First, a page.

Your computer probably boots with grub, and in a grub configuration file, there is a “timeout” value that you can reduce. It is not recommended that you let it be less than 2, but if it is three or more, go ahead and change it.*

I’ll make it real simple for you, if you are running Gnome. Copy and paste the following into a terminal window:

sudo gedit /boot/grub/menu.lst

You will (probably) be prompted for the password, enter it, and “gedit” will open up an editable version of the file.

Search for “timeout” and change the number as you wish. Save the file.

Perhaps you are only reducing a ‘3’ to a ‘2’ but that one second every day or so will add up. Just make sure you read this post really fast and carry out the instructions real fast or it won’t be as worth it!


* Nothing is guaranteed to work. If you take my advice and mess with your computer, FSM help you.

Comments

  1. #1 clinteas
    November 9, 2008

    //and “getit” will open up//

    That would be “gedit”…
    And its probably easier to reduce the bootup time by switching off some boot-up services you dont need every time,such as bluetooth or power management…

    Im feeling cheritable tonight,so here’s “New Rules” from Friday :

  2. #2 greg laden
    November 9, 2008

    clinteas: You’re ruining for everyone. One tip at a time. We’re doing one tip at a time, and bluetooth is on the list.

    Saying It’s “easier” to switch off bluetooth than to reduce delay time is like saying to get to the grocery store faster it is better to drive faster than to leave now rather than later. You should do both!

    Thanks for the funny link.

  3. #3 RSG
    November 9, 2008

    Hmm… My timeout is already set to 0, which the comments say means 1 second. This is with Xandros, on an Asus EEE PC, stock configuration. The boot time is pretty short already.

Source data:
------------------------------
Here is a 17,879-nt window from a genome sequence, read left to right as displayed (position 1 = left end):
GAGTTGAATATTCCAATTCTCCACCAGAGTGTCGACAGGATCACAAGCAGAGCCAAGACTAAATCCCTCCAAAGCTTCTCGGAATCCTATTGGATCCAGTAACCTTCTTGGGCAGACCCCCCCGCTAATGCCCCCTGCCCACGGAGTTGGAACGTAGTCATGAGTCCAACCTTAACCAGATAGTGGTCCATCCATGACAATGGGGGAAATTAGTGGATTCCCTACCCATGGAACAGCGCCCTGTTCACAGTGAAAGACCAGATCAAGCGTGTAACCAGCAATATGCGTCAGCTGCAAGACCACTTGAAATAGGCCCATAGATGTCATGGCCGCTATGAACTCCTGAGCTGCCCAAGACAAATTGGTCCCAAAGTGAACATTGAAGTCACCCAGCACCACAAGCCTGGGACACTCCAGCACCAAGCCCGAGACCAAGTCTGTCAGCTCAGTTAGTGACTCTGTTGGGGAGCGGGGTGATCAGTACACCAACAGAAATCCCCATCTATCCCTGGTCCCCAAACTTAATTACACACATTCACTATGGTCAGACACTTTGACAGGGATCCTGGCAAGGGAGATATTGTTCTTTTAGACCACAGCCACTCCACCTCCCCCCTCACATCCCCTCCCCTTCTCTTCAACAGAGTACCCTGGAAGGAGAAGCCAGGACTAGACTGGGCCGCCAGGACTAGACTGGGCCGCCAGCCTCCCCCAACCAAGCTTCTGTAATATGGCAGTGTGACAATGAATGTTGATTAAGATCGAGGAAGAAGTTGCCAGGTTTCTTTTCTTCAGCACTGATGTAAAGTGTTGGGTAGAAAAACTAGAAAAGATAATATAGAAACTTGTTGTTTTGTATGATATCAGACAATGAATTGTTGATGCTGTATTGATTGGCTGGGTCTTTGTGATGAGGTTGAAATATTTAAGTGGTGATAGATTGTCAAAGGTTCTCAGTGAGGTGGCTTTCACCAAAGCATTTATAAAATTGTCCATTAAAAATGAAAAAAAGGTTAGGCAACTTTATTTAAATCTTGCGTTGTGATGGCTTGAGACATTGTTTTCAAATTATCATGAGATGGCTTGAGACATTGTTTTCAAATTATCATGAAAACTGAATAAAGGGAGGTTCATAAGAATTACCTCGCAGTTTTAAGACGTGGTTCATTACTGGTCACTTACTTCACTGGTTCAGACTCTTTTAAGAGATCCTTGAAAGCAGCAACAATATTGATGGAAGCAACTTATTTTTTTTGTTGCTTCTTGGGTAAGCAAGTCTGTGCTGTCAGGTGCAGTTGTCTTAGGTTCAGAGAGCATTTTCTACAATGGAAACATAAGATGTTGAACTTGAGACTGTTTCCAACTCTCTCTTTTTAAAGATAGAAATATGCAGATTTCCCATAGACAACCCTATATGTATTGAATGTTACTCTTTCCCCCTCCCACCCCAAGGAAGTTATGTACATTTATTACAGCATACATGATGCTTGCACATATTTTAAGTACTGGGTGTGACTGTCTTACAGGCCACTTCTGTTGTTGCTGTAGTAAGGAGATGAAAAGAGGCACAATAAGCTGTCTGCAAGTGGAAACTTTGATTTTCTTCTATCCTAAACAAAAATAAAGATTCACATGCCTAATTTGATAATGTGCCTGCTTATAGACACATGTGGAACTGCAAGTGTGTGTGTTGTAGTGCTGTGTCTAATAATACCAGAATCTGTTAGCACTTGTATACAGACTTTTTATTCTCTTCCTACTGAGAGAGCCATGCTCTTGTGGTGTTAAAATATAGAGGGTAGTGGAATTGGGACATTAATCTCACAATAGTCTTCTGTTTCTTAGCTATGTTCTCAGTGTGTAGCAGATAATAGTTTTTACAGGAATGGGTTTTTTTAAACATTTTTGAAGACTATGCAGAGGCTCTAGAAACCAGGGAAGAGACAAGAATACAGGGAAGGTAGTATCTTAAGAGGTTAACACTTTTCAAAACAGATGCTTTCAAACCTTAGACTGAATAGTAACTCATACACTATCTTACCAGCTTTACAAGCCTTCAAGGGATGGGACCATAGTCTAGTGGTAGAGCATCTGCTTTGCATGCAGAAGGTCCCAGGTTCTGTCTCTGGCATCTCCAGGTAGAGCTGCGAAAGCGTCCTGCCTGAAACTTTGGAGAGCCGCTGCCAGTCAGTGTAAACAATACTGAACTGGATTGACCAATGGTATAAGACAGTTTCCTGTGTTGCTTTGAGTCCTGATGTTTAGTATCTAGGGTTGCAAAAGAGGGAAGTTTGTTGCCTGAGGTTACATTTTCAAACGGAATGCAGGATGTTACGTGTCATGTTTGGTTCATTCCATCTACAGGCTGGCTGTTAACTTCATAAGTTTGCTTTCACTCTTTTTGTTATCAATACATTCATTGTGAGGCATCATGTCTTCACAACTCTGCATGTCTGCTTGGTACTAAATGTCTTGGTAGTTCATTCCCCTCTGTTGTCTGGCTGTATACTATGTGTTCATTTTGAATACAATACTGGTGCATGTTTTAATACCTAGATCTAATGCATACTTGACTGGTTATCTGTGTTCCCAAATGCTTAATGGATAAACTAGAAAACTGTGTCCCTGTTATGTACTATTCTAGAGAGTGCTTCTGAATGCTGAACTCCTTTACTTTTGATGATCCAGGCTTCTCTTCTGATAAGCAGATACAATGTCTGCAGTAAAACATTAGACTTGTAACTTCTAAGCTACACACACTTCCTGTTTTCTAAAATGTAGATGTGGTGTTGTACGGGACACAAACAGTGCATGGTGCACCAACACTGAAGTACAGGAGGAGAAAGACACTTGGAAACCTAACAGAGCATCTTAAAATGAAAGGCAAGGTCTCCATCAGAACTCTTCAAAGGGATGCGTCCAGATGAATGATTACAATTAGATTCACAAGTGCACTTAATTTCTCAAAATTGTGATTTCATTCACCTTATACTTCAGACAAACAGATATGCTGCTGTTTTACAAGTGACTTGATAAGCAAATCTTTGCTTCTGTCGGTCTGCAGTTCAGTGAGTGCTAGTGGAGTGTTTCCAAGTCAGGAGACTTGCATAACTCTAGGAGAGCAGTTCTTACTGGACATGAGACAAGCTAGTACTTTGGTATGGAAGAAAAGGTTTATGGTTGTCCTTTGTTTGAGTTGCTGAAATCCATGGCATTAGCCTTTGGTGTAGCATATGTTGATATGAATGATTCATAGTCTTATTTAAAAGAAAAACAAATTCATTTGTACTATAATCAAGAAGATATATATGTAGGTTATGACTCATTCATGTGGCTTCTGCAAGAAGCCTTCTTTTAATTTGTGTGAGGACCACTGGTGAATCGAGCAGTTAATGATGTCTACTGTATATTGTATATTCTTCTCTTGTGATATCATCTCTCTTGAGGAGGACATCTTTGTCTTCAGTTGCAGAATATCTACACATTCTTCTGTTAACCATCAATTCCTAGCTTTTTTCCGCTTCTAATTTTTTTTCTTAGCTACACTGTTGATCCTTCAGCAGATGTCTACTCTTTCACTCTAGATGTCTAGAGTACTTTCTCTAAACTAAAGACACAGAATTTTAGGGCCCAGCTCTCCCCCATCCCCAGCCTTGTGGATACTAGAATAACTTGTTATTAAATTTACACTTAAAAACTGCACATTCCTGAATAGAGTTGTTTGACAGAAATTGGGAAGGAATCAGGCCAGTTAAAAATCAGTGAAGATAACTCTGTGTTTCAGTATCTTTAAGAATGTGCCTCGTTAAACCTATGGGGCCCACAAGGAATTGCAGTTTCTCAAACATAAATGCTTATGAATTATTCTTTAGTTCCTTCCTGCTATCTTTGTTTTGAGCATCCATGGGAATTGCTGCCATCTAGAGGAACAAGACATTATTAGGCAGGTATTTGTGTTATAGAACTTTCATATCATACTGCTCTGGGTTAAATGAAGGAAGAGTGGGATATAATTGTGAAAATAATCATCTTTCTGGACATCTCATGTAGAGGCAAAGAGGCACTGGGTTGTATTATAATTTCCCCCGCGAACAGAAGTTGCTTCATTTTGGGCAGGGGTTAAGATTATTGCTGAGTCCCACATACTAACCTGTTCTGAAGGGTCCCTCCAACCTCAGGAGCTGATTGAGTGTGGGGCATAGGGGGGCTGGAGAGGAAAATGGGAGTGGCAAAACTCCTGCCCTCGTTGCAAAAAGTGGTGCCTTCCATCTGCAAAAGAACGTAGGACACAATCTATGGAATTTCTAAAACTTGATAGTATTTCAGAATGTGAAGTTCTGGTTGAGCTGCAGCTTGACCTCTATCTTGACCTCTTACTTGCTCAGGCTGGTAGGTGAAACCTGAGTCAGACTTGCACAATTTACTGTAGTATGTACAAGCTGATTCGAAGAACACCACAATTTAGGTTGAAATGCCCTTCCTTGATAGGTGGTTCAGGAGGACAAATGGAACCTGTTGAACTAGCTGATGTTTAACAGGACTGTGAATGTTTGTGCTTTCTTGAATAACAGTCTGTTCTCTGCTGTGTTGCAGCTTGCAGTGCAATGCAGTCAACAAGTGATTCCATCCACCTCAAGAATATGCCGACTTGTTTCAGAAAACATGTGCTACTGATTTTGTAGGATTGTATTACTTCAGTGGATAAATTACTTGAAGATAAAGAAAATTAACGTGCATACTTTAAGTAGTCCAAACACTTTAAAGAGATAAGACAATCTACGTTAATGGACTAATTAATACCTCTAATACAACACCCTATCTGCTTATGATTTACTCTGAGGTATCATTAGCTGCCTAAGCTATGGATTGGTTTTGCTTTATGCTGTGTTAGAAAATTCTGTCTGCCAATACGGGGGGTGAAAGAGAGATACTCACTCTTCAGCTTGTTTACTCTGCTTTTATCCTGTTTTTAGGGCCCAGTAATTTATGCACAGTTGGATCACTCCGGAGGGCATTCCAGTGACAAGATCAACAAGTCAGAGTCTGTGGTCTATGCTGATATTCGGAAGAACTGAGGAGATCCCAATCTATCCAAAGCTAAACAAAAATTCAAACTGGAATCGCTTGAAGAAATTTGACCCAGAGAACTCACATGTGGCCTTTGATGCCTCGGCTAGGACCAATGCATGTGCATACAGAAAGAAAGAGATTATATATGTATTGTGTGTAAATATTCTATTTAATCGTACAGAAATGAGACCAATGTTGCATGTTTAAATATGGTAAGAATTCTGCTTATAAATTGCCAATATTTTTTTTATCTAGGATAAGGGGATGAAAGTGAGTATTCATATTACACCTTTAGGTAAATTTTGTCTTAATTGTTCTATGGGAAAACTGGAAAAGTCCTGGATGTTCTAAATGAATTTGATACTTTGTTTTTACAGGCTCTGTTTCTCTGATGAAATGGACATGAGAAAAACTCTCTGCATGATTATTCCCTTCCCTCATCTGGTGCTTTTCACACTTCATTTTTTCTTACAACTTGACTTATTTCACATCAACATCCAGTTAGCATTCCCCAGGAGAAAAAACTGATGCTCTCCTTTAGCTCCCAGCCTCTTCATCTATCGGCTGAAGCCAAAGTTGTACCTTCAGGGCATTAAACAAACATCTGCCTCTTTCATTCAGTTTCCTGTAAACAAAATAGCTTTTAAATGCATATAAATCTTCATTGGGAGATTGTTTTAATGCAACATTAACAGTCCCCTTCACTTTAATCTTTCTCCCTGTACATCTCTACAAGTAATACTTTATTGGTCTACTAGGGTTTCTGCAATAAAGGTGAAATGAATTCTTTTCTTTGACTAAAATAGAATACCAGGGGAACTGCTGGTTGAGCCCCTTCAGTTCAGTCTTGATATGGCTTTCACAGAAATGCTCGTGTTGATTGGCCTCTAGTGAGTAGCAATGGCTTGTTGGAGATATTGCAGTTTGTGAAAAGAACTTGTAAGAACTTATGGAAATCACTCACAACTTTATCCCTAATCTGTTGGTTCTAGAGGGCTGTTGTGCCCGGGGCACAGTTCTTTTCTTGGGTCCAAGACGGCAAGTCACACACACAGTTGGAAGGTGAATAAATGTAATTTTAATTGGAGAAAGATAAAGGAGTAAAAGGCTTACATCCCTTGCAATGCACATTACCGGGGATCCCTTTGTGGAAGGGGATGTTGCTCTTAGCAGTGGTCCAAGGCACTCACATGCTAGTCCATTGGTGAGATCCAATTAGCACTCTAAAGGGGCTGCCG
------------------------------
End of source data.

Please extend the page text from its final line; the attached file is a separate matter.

4. #4 Benjamin Franz
    November 9, 2008

    If you are using a Red Hat based distribution (Red Hat Enterprise, Fedora, CentOS) then the correct file to edit is: /boot/grub/grub.conf

  5. #5 greg laden
    November 9, 2008

    Ben: tuftai!

  6. #6 Benjamin Franz
    November 9, 2008

    Sorry. I couldn’t figure out what ‘tuftai’ means.

  7. #7 deBeuk
    November 9, 2008

    Another great way to speed up the booting process is to add “profile” to the kernel arguments in grub the first time you boot. Simply go to the menu entry of the kernel you want to boot, press e, go to the second line, press e again, add ‘profile’ (sans quotes) to the end of the line, press b, press b again, and the system will automatically scan what files are loaded at boot and place them together. The next time you boot it should be noticeably faster.

  8. #8 JanieBelle
    November 9, 2008

    Yay! Now I can pay attention to these posts, and maybe they’ll start meaning something to me!

  9. #9 Bob
    November 10, 2008

    For a very in-depth look at the process, check out:

    http://www.ibm.com/developerworks/linux/library/l-boot.html

    The DeveloperWorks area is a great resouce for all sorts of things.

    For the very, very, very, brave check out the initng home page. http://www.initng.org/ Nothing like completely replacing the boot manager to make the ol’ heart race. :)

  10. #10 Charles Peng
    November 10, 2008

    This is the most effective way!

  11. #11 Jim
    November 12, 2008

    If you are really serious about this you should check out the way a five second boot has been achieved

    http://lwn.net/Articles/299483/

Current ye@r *